Electromagnetic Field Impacts on Crops

There is a wealth of research on the negative impacts of above ground high voltage power line electromagnetic fields (EMFs) on human and animal health, safety, the environment, property values and aesthetics (see RETA Fact Sheets); but significantly less research on EMF impacts on plants. RETA has just been made aware of a December 2007 Ph.D. thesis that reported on the effects of EMFs on cultivated crops and vegetation in natural forests.

The research, conducted by S. Somasekaran through the Madurai Kamaraj University in India, studied the effects of overhead high voltage power line 230 kilovolt and 110 kilovolt EMFs on four selected crops: black gram (black lentil), maize (corn), cow pea (field pea), and rice. In both field and laboratory studies, where experimental plants exposed to EMFs  and control plants not exposed to EMFs were compared, the following growth and physiological characteristics of the four crop plants  were reduced significantly for exposed plants: shoot length, root length, leaf area, leaf fresh weight, specific leaf weight, shoot/root ratio, total biomass content and total water content. A similar trend was reported in biochemical characteristics including chloropyll a, b and total content; carotenoid content, soluble sugar, soluble starch; and soluble protein.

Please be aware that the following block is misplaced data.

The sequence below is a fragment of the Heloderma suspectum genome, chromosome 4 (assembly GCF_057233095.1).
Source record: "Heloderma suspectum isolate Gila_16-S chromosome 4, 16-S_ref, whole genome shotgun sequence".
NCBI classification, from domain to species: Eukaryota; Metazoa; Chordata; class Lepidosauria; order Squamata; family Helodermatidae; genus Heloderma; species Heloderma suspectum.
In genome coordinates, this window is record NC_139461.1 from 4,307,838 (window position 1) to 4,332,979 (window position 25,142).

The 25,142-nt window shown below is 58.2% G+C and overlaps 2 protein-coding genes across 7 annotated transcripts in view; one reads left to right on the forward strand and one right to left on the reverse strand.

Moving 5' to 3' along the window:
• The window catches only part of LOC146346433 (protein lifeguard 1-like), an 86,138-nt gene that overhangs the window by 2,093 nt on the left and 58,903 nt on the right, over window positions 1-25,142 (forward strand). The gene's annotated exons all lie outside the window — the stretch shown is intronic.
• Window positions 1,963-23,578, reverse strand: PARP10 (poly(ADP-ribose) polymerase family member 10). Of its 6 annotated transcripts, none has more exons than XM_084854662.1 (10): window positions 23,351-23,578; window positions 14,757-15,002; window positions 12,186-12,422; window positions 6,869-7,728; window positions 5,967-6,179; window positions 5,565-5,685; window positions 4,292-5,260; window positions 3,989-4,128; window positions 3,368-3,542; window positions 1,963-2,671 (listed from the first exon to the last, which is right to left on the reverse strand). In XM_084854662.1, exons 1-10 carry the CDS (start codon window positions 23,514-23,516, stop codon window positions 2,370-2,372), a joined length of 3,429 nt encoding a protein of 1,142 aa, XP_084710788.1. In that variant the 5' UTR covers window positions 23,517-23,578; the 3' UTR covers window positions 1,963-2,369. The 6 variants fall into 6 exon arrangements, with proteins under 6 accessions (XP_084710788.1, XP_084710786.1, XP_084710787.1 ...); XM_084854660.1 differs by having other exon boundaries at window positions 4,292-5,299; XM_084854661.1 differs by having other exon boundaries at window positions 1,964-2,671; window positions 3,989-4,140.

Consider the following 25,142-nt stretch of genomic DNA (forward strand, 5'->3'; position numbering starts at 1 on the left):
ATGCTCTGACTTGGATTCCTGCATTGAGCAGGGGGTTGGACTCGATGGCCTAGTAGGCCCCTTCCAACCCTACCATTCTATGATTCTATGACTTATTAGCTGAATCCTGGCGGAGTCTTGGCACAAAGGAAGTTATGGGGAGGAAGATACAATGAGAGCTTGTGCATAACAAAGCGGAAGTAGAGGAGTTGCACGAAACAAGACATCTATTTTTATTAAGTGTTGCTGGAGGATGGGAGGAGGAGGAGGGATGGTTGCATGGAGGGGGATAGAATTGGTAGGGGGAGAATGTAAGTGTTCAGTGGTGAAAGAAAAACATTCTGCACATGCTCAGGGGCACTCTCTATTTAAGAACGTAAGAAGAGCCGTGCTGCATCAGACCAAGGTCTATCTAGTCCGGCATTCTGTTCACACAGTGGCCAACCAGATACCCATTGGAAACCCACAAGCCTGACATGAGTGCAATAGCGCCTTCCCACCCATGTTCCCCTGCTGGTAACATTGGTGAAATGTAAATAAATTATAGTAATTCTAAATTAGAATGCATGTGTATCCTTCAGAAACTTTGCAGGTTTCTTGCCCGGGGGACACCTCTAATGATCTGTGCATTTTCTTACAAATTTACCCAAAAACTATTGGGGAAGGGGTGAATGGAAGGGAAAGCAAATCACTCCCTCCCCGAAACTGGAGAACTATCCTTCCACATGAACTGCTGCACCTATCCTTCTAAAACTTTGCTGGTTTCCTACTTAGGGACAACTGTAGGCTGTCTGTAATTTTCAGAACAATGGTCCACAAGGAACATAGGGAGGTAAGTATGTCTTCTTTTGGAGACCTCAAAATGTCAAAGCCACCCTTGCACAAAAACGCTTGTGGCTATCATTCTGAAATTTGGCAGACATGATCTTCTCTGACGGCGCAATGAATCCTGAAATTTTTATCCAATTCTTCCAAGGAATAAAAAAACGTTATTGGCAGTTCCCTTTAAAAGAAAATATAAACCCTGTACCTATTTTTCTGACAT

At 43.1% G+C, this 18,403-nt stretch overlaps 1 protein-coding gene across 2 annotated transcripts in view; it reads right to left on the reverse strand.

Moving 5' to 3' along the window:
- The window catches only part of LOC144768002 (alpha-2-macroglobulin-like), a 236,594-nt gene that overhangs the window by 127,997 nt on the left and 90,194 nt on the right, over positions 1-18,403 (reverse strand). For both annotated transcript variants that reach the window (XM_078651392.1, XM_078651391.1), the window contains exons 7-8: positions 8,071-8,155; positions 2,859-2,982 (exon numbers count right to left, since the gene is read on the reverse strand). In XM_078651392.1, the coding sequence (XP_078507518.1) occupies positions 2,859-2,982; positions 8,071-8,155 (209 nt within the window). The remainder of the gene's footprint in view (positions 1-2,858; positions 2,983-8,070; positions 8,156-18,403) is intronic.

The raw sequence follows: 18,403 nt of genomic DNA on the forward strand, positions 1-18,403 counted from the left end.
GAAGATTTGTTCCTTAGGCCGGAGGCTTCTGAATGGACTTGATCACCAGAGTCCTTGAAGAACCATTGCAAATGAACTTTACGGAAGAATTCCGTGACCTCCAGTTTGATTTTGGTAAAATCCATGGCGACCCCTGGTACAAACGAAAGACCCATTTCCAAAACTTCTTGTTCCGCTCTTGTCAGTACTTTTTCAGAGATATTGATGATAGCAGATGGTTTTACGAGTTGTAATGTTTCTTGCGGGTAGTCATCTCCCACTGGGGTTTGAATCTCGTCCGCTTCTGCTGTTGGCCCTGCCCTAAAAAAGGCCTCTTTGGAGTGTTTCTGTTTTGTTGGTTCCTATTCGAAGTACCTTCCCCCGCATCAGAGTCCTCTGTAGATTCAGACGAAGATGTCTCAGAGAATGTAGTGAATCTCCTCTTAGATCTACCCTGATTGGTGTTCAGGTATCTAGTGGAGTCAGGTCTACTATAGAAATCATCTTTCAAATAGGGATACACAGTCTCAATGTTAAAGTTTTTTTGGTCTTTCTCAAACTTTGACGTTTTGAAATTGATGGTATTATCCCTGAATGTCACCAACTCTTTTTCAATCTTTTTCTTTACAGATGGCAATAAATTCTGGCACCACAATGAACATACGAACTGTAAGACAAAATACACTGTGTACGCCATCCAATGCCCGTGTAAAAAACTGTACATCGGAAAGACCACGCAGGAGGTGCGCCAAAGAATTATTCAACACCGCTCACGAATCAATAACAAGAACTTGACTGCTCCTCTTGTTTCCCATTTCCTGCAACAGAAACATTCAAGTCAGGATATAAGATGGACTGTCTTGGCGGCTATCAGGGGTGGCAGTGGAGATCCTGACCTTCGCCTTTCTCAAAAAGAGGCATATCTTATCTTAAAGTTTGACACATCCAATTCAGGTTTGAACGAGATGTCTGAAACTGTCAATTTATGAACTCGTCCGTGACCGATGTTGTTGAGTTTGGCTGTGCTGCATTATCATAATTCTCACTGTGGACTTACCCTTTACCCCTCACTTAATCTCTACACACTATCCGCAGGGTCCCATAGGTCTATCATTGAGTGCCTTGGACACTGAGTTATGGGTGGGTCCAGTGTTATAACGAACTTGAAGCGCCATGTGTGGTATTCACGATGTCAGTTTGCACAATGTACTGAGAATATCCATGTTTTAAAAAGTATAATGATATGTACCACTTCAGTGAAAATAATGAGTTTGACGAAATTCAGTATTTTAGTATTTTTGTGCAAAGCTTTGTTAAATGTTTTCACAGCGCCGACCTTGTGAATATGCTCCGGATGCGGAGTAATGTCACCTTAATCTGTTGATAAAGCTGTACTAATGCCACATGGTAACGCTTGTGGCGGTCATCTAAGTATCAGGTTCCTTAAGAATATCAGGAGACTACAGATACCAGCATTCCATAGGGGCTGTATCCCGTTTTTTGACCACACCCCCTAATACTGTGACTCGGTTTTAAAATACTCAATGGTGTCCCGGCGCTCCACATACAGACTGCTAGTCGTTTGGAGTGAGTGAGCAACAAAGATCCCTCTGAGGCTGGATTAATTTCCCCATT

Reduced growth and physiological factors were due primarily to the negative effect of EMFs on cell division and cell enlargement. The reduction in growth, and physiological and biochemical parameters of the crop plants was greater in close proximity to the 230kV power lines than to the 110kV lines.

The author concluded that overhead high voltage power line EMFs cause stress in these crop plants which negatively affects production, leading to economic loss.

Somasekaran also studied the effects of high voltage power line EMFs on natural vegetation, and found the number of herbaceous species, the number of taxonomic families and the herb diversity indices were all higher in a natural control forest than in a forest under high voltage transmission lines.

Results of this research can most certainly be extrapolated to other cultivated crop and natural vegetation species around the world.  One would expect that farmers and forest harvest companies would be concerned about such economic losses associated with overhead high voltage power lines. Buried power lines would cause no such losses.

~ by RETA on June 21, 2011.

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